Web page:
UCLA (18-5, 8-3) at Cal (14-9, 6-5)
Tipoff: 6 p.m., Haas Pavilion
TV/Radio: ESPN2/AM 570
At a glance: The last time UCLA saw Cal, the Bears were inking a slot in the NIT. Mike Montgomery’s team arrived at Pauley Pavilion three days into the new year, and proceeded to miss all 13 of its 3-point shots. Combined with another 0-fer performance against Harvard a week prior, Cal left Westwood with an ignominious streak of 19 long-range misses and a 79-65.
The Bears are looking better as of late, having knocked off both Oregon and Arizona in their past three games. Taking down top-10 teams isn’t a bad way to get your first two wins of the season against top-100 RPI opponents, and in doing so, Cal has managed to inject some faint NCAA tournament hopes into a season that was looking like the worst of Montgomery’s five-year tenure.
“His teams have always improved throughout the year and this team’s no exception,” UCLA head coach Ben Howland said of Montgomery.
Added UCLA freshman Shabazz Muhammad: “They’re looking really good. We played them down here and they didn’t play as well. We didn’t play as well either. We’re really going to be ready for them.”
But the Bears still remain an unproven commodity, just as those tournament hopes remain faint. Both could start to change if they beat the Bruins. Standing in the way of that task is Cal’s lack of interior prowess. Only one starter, forward Richard Solomon, takes more than 29 percent of his shots at the rim. Three use at least 52 percent of their attempts on 2-point jumpers, including 6-foot-9 forward David Kravish (70 percent). On the season, the Bears rank in the middle of the Pac-12 in offensive rebounding percentage (33 percent).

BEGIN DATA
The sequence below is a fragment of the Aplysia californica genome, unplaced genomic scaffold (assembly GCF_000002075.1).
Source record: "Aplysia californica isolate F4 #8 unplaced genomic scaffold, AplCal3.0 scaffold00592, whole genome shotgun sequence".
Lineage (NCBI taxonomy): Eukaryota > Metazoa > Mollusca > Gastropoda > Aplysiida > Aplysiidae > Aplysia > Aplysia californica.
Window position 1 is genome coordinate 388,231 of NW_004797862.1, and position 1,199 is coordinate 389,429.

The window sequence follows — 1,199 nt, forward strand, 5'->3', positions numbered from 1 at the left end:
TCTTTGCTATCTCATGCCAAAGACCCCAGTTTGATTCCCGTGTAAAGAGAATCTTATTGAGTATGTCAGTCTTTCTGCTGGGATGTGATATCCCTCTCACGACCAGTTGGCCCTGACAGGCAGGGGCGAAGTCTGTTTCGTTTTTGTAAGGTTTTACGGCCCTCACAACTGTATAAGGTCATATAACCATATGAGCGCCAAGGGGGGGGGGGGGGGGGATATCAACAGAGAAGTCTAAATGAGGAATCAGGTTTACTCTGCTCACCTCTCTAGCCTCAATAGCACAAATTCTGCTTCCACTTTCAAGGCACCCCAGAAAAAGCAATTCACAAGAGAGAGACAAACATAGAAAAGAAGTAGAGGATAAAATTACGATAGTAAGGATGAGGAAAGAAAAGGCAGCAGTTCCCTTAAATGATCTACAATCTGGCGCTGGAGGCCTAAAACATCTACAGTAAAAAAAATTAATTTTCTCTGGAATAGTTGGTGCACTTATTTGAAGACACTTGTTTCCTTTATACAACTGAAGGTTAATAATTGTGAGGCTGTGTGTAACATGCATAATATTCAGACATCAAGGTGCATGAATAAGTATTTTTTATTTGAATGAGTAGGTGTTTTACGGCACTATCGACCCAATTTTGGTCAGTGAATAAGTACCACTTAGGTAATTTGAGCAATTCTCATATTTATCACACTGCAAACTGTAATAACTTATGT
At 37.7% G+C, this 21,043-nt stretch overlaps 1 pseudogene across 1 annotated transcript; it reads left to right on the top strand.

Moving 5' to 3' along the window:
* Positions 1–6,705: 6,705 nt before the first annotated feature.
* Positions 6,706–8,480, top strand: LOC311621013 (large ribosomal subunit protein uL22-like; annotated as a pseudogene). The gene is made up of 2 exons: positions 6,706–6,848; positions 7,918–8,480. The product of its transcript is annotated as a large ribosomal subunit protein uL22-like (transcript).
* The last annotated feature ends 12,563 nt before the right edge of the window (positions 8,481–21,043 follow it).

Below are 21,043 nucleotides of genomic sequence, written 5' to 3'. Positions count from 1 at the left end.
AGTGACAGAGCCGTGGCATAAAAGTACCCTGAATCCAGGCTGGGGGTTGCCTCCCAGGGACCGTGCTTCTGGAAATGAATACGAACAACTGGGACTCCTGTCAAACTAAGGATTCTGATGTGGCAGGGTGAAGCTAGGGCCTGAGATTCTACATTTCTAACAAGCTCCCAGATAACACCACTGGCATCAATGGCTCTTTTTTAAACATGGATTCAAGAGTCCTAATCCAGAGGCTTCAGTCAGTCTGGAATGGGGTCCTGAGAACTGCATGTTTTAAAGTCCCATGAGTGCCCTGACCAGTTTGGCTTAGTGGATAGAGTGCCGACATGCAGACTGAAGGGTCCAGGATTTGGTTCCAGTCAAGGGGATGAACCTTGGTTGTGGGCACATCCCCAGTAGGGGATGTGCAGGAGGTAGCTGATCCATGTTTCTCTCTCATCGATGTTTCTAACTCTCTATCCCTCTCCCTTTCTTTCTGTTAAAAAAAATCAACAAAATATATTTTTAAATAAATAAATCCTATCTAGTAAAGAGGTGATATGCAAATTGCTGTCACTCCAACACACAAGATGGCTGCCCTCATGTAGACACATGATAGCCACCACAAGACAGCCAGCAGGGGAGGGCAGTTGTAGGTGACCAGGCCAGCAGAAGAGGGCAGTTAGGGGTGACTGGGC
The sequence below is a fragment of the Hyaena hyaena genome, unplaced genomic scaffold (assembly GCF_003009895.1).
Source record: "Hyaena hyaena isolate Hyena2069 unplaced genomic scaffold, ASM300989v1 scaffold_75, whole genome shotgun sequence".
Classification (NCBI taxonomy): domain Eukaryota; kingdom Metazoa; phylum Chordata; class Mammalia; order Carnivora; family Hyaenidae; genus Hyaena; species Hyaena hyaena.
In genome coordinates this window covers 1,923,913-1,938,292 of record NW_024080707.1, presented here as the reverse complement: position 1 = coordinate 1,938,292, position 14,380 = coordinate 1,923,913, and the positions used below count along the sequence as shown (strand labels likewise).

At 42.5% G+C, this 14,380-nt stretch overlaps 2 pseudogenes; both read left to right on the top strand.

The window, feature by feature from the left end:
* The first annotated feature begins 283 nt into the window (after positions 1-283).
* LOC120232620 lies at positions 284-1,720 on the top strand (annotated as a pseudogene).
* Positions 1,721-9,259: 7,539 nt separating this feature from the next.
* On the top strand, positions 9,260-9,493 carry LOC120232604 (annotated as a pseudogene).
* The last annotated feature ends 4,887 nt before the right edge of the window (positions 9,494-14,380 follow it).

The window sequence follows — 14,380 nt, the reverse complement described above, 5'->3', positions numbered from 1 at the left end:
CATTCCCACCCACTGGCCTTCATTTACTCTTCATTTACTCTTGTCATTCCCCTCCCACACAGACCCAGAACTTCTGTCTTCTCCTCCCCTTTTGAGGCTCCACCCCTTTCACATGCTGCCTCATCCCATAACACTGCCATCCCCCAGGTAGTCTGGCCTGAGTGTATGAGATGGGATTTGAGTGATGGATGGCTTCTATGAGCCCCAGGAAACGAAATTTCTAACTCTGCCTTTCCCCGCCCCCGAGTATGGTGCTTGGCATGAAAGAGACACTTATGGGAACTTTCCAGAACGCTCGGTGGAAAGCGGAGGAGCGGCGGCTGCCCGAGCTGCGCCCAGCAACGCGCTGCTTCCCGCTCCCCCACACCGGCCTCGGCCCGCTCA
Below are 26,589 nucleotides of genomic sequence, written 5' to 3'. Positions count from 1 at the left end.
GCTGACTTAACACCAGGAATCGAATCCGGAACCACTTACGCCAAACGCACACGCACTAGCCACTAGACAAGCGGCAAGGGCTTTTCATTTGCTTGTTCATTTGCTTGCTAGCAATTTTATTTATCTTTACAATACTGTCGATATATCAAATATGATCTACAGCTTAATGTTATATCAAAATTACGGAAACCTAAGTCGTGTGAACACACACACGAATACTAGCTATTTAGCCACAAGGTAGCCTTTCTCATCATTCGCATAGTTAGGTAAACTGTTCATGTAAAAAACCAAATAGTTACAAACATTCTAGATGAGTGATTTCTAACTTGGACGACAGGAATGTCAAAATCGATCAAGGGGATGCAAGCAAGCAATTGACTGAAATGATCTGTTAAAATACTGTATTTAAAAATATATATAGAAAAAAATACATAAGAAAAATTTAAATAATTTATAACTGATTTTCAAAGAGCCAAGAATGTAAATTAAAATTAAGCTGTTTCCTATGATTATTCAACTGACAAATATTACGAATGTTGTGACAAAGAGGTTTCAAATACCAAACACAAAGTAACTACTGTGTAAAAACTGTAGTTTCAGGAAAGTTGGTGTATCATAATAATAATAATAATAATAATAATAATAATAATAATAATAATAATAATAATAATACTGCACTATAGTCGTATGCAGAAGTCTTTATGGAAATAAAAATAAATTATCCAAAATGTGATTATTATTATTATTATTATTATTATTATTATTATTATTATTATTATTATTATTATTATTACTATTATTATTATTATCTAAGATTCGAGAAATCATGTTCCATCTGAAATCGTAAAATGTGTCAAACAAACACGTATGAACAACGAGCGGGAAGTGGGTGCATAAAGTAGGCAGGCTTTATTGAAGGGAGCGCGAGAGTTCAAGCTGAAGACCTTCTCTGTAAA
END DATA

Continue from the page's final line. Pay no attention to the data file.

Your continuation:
That said, teams of all rebounding abilities have had little trouble against the Bruins recently. Washington State is no stalwart on the offensive glass, but grabbed 15 boards off of 32 misses at Pauley Pavilion.
UCLA has been outrebounded by at least eight in five of their last six games, going 3-3 along the way. In spite of that, the Bruins are just a half-game back of Oregon for first place in the Pac-12.
“I know we’re getting outrebounded, but the games that we’ve won, we’ve been able to control the tempo,” junior forward Travis Wear said. “I feel like we’re still in charge even though we might be getting beat on the glass.”
Players to watch: Allen Crabbe, the conference’s leading scorer, is the most obvious candidate here. The 6-foot-6 junior is coming off a 31-point eruption at Arizona that earned him Pac-12 Player of the Week honors for the first time. He and UCLA’s Shabazz Muhammad — just 1.3 points behind Crabbe’s 19.8 per game average — likely won’t guard each other for extended stretches, but you can count on them exchanging shots all night.
“That’s a lot of motivation. He’s a really good player,” Muhammad said. “When I’m on the court, I always want to show that I’m the best. That’s one thing I try to do, just try to get my motor to play hard.”
For all Crabbe’s talent, he’s not known for driving hard to the rim. That’s changed a bit this year, as his 3-point attempts have gone down (6.1 to 5.3 per game) and his free throws up (2.6 to 4.7). Even so, the Bears need point guard Justin Cobbs, Russell Westbrook’s cousin, to have a strong game to have a chance tonight. No one outside of the backcourt duo scored in double figures in the team’s upset of Arizona.
On the Bruins side, watch for Travis Wear to start another streak of double-digit point games after a concussion ended his seven-game run.
CAL STARTING LINEUP:
F – Richard Solomon, 6-10, 235, Jr., 8.0 pts, 6.4 reb, 1.2 blk
F – David Kravish, 6-9, 221, So., 7.9 pts, 6.7 reb, 1.4 blk
G – Allen Crabbe, 6-6, 210, Jr., 19.8 pts, 5.6 reb, 2.6 ast
G – Tyrone Wallace, 6-4, 186, Fr., 7.2 pts, 4.7 reb, 2.8 ast
G – Justin Cobbs, 6-3, 190, Jr., 14.6 pts, 3.5 reb, 4.3 ast